Martin Jacques, a senior research fellow at the Department of Politics and International Studies at the University of Cambridge, told the Global Times recently that British media have taken the position of indiscriminate support for all the demonstrations in Hong Kong, peaceful or violent, which is "pure hypocrisy."
"They would never do that for something like this in the UK," Jacques said. He cited the Extinction Rebellion, the anti-global warming campaign. They were first met in a relatively peaceful way. But as it went on for several days, there was a growing outrage, particularly in the right-wing press. If it had continued over a longer period, and this was without any violence at all, there would have been a big clampdown on these demonstrations. "No society is going to tolerate what's happening in Hong Kong."
Demonizing HK police
Western media also reported law enforcement differently. Take the "Police and Protesters Clash in Catalonia for a Third Consecutive Night" headline of the Associated Press on Thursday as an example. It reported that the Spanish police dealt with the violence by using foam bullets, batons and armored vans to disperse violent protesters.
However, Hong Kong police officers, when using the same and even softer methods against rioters, were usually described as "brutal" and "violent." But such words rarely appeared in their reports on police in the Catalonia protests.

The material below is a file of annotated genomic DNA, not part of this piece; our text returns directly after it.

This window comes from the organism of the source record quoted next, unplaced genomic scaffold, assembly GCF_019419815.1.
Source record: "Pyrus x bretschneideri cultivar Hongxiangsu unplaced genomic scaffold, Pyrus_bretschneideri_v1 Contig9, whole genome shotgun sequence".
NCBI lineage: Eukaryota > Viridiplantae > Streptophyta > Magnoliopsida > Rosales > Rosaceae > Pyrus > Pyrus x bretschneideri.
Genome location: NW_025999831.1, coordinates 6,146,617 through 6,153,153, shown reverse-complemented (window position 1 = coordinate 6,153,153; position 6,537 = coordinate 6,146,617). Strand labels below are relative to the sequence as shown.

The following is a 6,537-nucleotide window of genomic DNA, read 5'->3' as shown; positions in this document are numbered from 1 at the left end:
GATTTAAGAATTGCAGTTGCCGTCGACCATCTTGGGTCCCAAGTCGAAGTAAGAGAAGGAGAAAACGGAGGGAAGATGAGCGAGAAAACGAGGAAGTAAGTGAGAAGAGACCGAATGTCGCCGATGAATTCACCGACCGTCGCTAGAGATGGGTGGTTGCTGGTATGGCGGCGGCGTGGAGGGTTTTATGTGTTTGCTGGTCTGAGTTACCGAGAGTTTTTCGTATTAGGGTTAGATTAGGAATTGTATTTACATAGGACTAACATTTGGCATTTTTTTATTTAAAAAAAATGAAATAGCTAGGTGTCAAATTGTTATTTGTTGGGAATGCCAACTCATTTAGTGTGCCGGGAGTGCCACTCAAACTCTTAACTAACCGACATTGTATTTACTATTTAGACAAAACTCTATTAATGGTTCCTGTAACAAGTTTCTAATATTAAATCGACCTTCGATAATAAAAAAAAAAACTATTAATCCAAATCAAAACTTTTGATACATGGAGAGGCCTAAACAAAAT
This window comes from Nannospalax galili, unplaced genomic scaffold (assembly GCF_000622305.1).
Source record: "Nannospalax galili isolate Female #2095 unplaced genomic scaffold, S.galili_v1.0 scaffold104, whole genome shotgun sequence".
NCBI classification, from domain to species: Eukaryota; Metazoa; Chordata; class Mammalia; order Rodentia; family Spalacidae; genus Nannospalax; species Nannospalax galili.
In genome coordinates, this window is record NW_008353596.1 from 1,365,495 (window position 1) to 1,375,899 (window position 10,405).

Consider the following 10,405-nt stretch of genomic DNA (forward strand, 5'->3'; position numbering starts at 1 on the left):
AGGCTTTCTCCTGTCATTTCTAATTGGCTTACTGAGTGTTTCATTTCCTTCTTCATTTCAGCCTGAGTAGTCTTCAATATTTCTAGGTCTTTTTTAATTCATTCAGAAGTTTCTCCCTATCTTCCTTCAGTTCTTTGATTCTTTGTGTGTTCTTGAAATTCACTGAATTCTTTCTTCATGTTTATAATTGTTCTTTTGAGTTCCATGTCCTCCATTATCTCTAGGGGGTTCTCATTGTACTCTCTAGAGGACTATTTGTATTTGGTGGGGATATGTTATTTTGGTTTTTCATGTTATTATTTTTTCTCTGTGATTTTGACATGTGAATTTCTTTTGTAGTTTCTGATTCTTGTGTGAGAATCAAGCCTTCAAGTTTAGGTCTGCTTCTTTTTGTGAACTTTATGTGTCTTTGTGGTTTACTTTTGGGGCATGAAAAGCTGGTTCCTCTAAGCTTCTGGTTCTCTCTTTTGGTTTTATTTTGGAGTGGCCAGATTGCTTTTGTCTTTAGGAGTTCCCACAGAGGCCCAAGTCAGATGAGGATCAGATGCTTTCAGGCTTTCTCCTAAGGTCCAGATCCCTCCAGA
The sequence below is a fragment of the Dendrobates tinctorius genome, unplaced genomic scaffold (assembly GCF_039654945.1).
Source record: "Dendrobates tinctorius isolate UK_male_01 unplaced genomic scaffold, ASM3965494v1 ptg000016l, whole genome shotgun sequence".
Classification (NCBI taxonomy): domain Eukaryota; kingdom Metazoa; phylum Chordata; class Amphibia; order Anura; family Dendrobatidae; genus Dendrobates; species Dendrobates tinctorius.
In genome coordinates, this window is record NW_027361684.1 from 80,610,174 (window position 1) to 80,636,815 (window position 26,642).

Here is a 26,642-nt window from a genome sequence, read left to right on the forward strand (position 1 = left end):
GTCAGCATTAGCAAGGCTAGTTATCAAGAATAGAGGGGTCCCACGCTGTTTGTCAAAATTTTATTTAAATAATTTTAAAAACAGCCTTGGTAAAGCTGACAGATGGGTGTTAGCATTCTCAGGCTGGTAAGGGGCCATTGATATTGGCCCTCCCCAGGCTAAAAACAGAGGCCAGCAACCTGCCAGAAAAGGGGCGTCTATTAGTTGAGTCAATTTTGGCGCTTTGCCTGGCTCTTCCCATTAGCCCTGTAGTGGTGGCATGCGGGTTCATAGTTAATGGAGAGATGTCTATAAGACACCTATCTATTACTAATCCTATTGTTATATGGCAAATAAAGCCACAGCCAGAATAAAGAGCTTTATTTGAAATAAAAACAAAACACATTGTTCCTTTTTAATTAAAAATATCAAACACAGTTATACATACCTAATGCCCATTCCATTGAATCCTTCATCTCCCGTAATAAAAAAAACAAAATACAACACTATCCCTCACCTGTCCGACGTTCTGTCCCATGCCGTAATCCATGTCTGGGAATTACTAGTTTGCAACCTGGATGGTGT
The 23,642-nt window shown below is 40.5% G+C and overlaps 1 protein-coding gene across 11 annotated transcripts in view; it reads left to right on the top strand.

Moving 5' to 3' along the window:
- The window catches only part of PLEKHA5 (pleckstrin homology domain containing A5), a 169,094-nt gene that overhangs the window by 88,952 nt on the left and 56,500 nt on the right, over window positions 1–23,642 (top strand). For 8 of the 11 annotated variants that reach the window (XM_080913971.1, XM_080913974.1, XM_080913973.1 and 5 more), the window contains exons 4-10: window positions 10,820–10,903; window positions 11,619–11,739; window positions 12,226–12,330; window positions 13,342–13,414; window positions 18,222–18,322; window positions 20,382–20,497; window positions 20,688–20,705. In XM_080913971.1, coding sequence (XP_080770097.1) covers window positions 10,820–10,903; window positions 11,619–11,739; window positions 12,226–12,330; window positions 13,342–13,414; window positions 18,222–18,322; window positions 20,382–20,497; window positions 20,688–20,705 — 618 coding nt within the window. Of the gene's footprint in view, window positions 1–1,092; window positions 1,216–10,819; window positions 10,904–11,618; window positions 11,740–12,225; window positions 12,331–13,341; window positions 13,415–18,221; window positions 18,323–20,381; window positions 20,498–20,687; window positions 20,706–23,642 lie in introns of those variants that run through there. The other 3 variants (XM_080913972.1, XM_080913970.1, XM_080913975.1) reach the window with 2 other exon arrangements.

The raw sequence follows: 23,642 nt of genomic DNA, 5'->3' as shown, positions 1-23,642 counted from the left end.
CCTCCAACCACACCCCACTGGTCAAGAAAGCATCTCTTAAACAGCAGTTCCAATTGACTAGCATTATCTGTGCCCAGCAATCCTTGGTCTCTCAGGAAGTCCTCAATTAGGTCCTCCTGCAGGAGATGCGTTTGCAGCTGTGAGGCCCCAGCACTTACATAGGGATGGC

When Hong Kong police sergeant Lau Chak-kei pointed a shotgun at rioters in self-defense in July, most Western media only posted the picture of a "gun-toting" Lau, while neglecting the fact he was besieged and faced danger before he pulled out of the gun.
Pictures showing clashes between police and protesters in Catalonia are also in full view. Foreign media always highlights arrests made by Hong Kong police and toting guns in their stories, which helps deepen readers' misunderstanding of Hong Kong police.
When protesters gathered at Barcelona's El Prat airport on Monday, BBC described it as "ugly scenes." When Hong Kong rioters blocked the city's airport at the end of August, the BBC used one rioter's quote, saying that "If we disrupt the airport, more foreigners will read the news about Hong Kong" to justify their vandalism.
What's more, the Western media included ordinary residents' condemnation of Catalan protests, which is rare in their Hong Kong coverage. The Associated Press quoted an architect in Barcelona who condemned the violence.
But in their Hong Kong stories, no matter how severely subways are vandalized, how much the protesters paralyze the airport, close shops and cause inconvenience, ordinary residents always appear to sympathize with the rioters.
Galloway told the Global Times previously that double standards don't do it justice. He said that for 44 weeks, protesters have been gassed, shot, beaten, arrested, suppressed in France, during which five people have lost their hands, and at least 24 people have lost their eyesight as a result of police violence against protesters, but not a single frame is ever shown on British television of these events, "partly because they're afraid that they will spread to London."
But people in the UK know everything about the leader of the protests in Hong Kong, who are being portrayed as heroes in the UK. But not one British person knows the name of any of the leaders of the protest movement in France.